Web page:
Alastair Reynolds, Slow Bullets
reviewed by Danielle L. Parker
Publisher: Tachyon Publications. 2015
Length: 192 pp.
ISBN: 1616961937; 978-1616961930
I’ve tried a number in the sub-genre. Timothy Zahn and John Scalzi were readable, but not my thing. The gratuitous carnage in another author’s work made me angry. Many others simply couldn’t hold my interest. When it comes right down to it, I find shoot-ups for the sake of shoot-ups, on screen or on page, boring.Few writers convey the feeling of war itself.
War evokes from its participants both the highest sacrifice and, as the flip side of the same coin, the greatest brutality that humans are capable of. No opera has such a grand palette of emotions to work from. To focus on the bang-bang demolition aspect of war is like playing Wagner on a tinny two-tone scale. It’s a joke.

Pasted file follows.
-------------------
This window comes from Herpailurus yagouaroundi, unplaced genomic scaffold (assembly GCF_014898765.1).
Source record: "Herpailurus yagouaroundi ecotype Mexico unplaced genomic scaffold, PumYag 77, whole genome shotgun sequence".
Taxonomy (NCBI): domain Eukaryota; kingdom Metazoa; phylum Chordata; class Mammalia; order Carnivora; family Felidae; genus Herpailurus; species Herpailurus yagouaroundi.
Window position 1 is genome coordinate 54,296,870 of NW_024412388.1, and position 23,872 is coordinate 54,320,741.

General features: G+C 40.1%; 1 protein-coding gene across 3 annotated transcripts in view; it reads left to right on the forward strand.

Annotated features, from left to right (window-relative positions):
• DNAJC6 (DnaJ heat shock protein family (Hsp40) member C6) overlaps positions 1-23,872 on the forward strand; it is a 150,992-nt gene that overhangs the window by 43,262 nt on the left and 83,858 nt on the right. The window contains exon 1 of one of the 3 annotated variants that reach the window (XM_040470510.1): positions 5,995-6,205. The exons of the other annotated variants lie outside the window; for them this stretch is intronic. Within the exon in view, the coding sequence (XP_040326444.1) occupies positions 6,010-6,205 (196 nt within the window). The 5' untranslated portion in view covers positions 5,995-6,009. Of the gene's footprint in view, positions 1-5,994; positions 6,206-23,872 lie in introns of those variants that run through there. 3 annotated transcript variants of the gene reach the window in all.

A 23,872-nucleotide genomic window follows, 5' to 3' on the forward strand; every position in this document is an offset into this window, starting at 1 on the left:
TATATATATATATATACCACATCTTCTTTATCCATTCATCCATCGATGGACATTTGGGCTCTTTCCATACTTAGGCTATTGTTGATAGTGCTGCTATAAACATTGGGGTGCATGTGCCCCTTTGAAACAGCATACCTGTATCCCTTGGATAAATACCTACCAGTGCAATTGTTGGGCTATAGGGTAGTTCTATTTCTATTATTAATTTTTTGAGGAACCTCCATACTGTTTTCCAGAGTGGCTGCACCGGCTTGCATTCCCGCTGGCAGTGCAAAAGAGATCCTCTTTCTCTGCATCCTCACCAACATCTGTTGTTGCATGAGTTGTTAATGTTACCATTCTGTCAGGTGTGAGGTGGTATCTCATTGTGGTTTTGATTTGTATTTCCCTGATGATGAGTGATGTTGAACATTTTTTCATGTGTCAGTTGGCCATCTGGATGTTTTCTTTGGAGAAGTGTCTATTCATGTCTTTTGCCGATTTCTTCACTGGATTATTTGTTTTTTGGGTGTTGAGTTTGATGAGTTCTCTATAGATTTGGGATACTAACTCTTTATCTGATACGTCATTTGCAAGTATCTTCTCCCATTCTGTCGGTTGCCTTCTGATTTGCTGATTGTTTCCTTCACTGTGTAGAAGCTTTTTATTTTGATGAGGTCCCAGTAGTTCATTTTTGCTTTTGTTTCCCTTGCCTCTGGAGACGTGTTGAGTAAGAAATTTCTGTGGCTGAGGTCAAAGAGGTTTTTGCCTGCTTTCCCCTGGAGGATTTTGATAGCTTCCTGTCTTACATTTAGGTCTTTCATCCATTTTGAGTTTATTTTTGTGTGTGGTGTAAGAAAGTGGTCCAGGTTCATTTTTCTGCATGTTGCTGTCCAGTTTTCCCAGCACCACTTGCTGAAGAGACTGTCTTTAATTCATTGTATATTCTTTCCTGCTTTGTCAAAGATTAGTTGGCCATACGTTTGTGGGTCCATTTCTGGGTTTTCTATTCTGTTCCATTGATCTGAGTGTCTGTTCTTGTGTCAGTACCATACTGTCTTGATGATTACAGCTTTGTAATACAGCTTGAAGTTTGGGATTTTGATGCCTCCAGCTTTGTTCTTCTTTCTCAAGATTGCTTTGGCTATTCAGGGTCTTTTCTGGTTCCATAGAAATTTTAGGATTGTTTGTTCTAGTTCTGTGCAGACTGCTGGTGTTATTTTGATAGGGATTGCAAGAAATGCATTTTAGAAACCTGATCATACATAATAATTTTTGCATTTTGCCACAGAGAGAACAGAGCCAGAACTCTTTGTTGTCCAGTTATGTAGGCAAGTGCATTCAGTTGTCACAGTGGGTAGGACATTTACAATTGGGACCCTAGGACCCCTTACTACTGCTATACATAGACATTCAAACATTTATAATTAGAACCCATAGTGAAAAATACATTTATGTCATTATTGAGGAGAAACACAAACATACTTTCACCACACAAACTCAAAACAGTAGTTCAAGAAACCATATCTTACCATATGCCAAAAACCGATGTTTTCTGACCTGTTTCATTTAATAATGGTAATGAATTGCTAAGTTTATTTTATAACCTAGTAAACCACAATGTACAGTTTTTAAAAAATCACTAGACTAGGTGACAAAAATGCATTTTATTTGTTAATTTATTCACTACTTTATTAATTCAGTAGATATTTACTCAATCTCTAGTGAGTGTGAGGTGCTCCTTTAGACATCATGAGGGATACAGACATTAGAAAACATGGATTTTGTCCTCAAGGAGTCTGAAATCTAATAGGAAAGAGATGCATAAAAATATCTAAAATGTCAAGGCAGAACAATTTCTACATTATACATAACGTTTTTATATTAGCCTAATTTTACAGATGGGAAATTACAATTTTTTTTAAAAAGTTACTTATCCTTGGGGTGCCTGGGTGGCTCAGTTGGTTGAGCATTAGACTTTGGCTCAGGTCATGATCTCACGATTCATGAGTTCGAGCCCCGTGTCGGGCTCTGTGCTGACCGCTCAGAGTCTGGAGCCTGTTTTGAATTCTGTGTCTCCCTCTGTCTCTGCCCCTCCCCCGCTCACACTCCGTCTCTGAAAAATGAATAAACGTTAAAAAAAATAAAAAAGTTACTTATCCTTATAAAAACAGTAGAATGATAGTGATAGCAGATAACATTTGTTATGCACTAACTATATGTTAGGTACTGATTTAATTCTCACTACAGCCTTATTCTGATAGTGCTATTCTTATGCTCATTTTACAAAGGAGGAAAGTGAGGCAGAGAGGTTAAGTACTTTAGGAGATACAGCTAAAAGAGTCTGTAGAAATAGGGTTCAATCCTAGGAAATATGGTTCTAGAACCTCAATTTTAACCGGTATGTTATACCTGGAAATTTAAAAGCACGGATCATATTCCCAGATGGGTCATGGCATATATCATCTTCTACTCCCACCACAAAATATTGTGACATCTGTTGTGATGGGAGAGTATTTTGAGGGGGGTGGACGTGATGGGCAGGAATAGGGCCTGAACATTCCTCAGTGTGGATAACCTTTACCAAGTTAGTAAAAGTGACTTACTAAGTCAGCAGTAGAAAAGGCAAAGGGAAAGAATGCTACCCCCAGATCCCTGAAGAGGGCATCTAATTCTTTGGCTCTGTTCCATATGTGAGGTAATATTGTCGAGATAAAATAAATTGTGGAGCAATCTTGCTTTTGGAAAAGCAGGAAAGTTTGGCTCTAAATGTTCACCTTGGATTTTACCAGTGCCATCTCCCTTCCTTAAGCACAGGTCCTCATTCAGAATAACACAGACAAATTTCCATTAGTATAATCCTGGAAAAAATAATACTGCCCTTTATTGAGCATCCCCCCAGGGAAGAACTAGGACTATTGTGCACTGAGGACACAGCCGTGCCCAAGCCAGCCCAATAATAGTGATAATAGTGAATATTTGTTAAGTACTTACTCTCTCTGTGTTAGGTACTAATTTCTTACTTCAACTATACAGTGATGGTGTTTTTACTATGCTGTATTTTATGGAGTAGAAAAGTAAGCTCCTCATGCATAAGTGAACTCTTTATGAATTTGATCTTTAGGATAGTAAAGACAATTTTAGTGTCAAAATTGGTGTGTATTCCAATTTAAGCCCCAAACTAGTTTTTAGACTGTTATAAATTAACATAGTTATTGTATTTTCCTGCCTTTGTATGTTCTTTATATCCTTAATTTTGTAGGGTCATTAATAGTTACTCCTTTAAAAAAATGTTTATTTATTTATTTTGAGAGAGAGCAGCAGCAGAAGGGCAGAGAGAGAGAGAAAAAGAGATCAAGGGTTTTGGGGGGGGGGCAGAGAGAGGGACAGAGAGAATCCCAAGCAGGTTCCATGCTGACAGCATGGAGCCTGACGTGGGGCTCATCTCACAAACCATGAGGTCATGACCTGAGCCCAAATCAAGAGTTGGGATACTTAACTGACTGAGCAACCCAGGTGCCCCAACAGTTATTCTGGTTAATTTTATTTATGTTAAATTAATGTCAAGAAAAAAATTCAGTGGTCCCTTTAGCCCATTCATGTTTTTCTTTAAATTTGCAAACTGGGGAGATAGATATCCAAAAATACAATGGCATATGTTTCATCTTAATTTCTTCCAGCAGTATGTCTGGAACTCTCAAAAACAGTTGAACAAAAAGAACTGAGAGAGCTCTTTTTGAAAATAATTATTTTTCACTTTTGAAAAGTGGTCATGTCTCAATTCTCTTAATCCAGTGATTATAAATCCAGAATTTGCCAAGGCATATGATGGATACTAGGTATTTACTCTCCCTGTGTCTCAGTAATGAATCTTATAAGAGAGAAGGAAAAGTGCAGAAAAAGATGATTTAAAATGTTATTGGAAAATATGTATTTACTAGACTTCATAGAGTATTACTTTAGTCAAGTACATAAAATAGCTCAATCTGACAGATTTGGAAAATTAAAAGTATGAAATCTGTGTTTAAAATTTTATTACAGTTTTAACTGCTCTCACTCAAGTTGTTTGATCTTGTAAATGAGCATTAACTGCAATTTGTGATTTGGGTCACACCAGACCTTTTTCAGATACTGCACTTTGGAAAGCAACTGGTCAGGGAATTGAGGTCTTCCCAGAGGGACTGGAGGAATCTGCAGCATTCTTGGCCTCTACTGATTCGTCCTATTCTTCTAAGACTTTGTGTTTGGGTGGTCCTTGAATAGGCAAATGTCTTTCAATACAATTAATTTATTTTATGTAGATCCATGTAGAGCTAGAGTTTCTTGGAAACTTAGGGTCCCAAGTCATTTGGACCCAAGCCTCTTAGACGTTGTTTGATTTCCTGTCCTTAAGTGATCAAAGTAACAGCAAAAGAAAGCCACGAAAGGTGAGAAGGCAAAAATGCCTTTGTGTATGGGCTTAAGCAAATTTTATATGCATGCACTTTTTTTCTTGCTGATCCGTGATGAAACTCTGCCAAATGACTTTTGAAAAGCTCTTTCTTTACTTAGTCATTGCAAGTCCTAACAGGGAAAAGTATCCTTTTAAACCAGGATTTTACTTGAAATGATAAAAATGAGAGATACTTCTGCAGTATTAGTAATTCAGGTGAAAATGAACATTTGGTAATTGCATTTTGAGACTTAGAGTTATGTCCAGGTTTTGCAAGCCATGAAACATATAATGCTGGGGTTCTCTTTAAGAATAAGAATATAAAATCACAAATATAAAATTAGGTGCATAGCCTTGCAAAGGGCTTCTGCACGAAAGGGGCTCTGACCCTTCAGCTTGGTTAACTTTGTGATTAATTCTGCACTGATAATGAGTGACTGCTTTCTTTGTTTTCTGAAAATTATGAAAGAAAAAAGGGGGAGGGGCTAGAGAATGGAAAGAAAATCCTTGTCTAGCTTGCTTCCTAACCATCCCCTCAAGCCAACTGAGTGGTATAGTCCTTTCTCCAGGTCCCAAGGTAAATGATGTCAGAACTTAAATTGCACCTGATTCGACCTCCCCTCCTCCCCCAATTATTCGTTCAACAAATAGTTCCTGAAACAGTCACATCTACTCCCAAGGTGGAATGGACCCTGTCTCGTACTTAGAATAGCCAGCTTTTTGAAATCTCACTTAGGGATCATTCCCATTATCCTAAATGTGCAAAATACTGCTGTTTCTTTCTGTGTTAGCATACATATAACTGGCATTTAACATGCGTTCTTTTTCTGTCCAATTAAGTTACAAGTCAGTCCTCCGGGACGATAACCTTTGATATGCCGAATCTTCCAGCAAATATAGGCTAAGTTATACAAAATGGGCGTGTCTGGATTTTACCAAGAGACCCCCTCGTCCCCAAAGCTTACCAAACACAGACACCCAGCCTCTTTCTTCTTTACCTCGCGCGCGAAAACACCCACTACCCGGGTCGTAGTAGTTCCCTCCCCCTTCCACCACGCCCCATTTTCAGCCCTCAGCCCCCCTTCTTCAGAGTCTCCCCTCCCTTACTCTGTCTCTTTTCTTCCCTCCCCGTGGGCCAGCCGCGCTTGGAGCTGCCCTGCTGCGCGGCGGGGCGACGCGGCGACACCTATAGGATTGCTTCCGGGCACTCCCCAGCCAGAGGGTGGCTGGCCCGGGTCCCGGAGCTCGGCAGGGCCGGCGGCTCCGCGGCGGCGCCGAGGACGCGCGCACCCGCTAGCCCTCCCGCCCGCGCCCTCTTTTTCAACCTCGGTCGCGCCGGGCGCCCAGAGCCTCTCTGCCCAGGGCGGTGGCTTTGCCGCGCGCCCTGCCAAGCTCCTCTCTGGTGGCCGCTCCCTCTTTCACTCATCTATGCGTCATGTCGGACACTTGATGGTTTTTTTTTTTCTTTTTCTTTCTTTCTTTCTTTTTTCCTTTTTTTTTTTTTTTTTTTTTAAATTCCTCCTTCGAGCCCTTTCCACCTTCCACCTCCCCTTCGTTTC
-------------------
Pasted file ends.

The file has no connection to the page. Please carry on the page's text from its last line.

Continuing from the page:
Slow Bullets begins with Scur, a soldier fighting a war that Jonathan Swift would have recognized. The issues in this large-end-of-the-egg, small-end-of-the-egg conflict are intensely felt by the participants and meaningless to outsiders.
Scur falls into the hands of a war criminal from the other side. Before his cruel “slow bullet” kills her, she wakes up on a prison ship. The ship is filled with war criminals, including her nemesis, Orvin. Scur herself just might be a war criminal with a false memory and identity. She doesn’t care. Her one goal is killing Orvin.
But what could have been a simple revenge scenario expands into a ship lost in space and time, with mysterious, civilization-eradicating aliens, old enemies forced to forgive and forget, and a chance at salvation in the classic way: self-sacrifice and kindness.
Slow Bullets is hardly longer than a novella. It has few bang-bang demolitions. But Reynolds wasn’t playing the two-tone scale, he banged away at the cathedral organ instead. This is not military science fiction, this is war opera. Recommended!
Copyright © 2015 by Danielle L. Parker